Which do you prefer for blues

Christosterone

Gold Supporting Member
Joined
Jul 11, 2016
Messages
5,044
Reaction score
7,008
Love both your guitars (a Les Paul Recording has been on my "someday" list since they were new) - but that's a 355 Mr. King is playing there; note the block inlays. 345s have split parallelograms.

thank u…all these years I thought it was an early 345…this thread taught me about the 355…
im saving for a black one….look for ngd june-December 2022 :h5:

-chris
 

Fillmore

Senior Member
Joined
May 18, 2019
Messages
395
Reaction score
736
Check out Warren Haynes....he plays both....and kills it. So does Joe Bonamassa. I've got to say both!
 

Cozmik Cowboy

Senior Member
Joined
Jun 15, 2013
Messages
3,633
Reaction score
3,423
And don't go thinkin that a 335 is just for blues.

View attachment 572582
See also Weir, Bob; Lee, Alvin; Clapton, Eric (back when he was a great rock player rather than a mediocre blues player); Carlton, Larry; Rittenouer, Lee; Wilson, Carl; Grohl, Dave; Frampton, Peter; Berry, Chuck; Melton, Barry; Lopez, Trinidad...........the list of both pickers & genres goes on and on. Decades ago I read an interview with a Nashville studio cat who said that most of what you hear on country records (this is back when they still made country records....) that you assume is a Tele is actually a 335; said most of them use a 335, because of it's versatility.
 
Last edited:

ehb

Chief Discombobulator
Gold Supporting Member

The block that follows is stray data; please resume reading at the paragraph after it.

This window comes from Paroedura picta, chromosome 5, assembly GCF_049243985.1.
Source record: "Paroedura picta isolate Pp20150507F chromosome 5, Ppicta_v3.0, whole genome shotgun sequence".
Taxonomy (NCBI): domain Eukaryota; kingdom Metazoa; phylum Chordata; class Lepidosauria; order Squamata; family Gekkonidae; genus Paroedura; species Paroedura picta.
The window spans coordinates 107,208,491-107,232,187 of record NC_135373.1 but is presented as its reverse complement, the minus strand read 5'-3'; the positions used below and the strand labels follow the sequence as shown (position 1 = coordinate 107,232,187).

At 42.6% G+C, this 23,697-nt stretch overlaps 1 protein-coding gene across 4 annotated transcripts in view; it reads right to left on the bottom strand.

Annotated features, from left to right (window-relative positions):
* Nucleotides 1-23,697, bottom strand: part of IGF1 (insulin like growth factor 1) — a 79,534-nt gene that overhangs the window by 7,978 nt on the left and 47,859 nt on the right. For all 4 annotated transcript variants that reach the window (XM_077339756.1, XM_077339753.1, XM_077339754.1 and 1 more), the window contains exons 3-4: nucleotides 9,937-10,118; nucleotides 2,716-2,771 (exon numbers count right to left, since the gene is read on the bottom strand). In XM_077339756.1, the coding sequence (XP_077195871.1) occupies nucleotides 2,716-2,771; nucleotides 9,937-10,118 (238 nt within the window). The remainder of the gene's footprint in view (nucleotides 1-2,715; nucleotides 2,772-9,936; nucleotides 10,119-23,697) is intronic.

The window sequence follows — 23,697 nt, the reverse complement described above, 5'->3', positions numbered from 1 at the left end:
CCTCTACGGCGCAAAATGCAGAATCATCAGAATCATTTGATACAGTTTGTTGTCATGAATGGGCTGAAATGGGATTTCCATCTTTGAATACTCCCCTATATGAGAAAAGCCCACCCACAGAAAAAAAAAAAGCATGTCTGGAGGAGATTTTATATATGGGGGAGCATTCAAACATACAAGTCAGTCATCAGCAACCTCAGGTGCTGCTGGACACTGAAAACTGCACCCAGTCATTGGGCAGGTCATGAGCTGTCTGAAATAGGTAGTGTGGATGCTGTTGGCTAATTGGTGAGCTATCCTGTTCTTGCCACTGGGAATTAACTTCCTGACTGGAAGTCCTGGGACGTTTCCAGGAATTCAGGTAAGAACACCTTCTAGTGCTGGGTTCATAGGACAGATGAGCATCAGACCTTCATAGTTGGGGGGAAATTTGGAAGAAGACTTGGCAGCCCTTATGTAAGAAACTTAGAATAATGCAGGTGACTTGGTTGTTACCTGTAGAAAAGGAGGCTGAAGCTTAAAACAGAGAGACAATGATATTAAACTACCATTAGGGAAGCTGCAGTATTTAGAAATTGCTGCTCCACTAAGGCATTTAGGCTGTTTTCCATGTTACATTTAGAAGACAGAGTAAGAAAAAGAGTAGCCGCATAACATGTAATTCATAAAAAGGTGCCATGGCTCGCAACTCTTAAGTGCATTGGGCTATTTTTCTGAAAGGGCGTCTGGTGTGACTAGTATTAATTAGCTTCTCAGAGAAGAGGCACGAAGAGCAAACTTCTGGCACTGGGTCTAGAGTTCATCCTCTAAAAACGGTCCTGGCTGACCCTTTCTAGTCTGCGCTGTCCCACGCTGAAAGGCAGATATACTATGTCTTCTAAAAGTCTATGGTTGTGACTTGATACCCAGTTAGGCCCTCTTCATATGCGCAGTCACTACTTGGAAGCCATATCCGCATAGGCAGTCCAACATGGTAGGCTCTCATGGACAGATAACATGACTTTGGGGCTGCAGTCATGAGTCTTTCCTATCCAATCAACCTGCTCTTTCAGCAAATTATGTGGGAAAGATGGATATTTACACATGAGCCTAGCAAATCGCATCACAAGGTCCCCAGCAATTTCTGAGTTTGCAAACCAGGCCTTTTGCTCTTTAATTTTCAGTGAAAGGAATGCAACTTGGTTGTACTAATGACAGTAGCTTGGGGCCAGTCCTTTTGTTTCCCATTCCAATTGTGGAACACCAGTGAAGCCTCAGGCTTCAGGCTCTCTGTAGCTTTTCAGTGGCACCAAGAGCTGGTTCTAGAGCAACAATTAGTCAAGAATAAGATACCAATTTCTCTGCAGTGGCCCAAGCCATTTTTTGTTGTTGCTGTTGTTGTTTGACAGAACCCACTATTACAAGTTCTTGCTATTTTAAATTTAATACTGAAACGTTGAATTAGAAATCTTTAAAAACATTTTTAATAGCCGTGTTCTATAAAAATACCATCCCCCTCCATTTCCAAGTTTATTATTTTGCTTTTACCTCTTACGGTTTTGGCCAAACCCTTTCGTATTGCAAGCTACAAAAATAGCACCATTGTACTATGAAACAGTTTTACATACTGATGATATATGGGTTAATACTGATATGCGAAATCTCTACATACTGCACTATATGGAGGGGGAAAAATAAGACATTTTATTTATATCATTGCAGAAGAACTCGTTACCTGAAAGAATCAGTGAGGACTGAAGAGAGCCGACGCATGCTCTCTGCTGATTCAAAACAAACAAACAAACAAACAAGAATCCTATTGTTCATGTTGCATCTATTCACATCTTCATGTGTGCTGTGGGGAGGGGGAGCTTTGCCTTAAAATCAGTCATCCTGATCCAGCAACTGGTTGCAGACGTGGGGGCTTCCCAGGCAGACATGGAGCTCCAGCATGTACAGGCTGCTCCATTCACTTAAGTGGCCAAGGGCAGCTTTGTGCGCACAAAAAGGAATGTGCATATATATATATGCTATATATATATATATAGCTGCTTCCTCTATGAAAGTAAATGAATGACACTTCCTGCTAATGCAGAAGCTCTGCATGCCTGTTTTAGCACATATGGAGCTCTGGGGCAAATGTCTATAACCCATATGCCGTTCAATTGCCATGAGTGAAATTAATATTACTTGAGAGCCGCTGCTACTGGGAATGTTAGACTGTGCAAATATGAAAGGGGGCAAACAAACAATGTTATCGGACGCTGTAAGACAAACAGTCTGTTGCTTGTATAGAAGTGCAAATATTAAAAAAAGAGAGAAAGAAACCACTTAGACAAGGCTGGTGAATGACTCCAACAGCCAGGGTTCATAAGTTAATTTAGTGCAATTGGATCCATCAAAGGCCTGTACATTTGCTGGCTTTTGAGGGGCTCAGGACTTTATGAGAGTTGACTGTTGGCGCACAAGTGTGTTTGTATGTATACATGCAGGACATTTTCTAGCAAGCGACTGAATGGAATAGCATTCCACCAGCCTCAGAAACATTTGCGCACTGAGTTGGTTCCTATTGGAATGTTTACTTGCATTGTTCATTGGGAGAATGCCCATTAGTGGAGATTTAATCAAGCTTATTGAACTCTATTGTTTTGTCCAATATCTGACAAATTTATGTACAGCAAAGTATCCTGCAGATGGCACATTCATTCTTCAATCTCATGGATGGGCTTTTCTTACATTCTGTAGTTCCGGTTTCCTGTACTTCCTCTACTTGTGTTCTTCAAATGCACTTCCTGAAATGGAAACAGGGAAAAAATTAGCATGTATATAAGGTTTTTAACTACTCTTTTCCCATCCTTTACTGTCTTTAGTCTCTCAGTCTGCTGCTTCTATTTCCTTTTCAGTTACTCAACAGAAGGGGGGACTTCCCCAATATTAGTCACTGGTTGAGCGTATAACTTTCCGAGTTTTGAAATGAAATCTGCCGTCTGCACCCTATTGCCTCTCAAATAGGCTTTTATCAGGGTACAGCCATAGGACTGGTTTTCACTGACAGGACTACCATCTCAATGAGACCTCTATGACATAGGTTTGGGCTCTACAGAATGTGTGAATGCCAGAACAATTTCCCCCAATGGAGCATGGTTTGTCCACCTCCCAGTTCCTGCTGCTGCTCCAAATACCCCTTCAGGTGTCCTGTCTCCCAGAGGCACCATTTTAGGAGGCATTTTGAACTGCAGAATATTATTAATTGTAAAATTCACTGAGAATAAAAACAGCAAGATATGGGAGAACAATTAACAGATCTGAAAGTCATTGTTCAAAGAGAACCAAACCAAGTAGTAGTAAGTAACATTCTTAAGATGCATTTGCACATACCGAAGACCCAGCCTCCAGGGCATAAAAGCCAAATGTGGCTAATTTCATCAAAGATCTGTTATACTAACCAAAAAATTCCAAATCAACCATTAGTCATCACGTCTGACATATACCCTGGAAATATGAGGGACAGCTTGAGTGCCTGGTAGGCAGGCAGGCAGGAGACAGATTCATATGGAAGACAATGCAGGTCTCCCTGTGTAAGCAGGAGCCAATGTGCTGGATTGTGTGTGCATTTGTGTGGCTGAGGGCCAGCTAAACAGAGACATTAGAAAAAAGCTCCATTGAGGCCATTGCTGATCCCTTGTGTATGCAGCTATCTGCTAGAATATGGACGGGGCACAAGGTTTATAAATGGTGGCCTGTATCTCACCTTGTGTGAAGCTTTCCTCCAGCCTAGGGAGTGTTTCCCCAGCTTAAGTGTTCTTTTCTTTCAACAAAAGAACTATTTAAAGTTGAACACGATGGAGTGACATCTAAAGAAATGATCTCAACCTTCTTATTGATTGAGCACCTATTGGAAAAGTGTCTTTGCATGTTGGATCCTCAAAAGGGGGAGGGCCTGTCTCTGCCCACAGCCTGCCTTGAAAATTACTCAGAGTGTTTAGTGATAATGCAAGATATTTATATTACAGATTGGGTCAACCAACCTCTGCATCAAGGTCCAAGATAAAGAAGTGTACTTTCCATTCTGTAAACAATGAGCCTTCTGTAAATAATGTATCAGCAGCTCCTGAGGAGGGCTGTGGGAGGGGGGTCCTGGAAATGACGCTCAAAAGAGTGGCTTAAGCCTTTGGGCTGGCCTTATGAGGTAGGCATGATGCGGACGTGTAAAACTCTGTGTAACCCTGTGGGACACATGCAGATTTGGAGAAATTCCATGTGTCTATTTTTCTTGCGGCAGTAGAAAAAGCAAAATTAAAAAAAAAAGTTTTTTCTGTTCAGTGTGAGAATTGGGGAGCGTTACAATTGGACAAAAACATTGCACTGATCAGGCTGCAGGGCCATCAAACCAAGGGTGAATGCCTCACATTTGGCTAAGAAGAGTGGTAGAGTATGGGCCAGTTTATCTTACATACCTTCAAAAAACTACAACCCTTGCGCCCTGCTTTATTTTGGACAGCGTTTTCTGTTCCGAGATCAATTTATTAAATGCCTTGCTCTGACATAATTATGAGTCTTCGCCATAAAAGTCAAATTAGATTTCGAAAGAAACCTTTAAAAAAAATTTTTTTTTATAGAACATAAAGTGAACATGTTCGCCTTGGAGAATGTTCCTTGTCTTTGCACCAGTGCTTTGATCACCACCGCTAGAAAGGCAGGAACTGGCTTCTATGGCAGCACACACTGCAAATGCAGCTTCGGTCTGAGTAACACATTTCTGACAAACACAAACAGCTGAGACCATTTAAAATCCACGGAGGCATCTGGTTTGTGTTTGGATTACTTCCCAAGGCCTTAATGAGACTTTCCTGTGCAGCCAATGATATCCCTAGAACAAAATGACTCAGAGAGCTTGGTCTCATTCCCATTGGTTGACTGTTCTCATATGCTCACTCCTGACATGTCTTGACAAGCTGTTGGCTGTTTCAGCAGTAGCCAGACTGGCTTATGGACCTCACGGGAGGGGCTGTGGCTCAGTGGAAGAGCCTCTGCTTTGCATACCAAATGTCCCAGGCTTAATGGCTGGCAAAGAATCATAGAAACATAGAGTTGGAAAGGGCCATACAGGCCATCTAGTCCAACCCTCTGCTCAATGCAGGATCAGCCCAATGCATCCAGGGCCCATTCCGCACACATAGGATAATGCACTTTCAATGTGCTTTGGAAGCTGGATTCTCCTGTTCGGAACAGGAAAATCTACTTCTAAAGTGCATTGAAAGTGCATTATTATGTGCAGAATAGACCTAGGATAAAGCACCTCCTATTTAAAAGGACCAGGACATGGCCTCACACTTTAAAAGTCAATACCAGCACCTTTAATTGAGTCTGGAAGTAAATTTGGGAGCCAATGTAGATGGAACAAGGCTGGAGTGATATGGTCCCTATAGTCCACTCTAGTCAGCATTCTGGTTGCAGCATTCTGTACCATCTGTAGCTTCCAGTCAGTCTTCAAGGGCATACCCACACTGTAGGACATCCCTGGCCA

Joined
Feb 20, 2013
Messages
40,689
Reaction score
168,601
Check out Warren Haynes....he plays both....and kills it. So does Joe Bonamassa. I've got to say both!

SOme years back, saw a show where he played his old ass red one (Not the Gib reissue).... One of the most unique tones I've heard with him playing that guitar... If any guitar was qualified to use the adjective "Buttery" it was that guitar...
 

Slick Willy

Senior Member
Joined
Jan 1, 2013
Messages
529
Reaction score
448
When I get the blues. I usually prefer whiskey. Mostly red whiskey.
 

Steven

Senior Member
Joined
Feb 7, 2011
Messages
1,383
Reaction score
1,156
Would you say that the 335 has a broader sonic palate


Yes, You nailed it. While they are both fantastic guitars, (I own both), I believe the 335 is the most versatile guitar that exists assuming the sample is classic guitars. How ever, as most of us veteran guitarists know, any good standard guitar can tastefully be made to play the blues. It's mostly the guitarist that styles the blues
 

Jeremiah

The Worst
Joined
Aug 11, 2009
Messages
3,571
Reaction score
3,311
wait if you can afford a 335, do you really have the blues? maybe you're just bummed out they ran out of Corvettes...
 

PAPADON

Senior Member
Joined
Jul 16, 2016
Messages
356
Reaction score
594
Yamaha SA2200
1637381913911.png


 
  • Like
Reactions: ehb

mdubya

Senior Member
Joined
Jan 24, 2010
Messages
22,623
Reaction score
40,479
The guy who invented rock n roll sure spent a lot of time playing 3X5 guitars, so definitely not just for blues.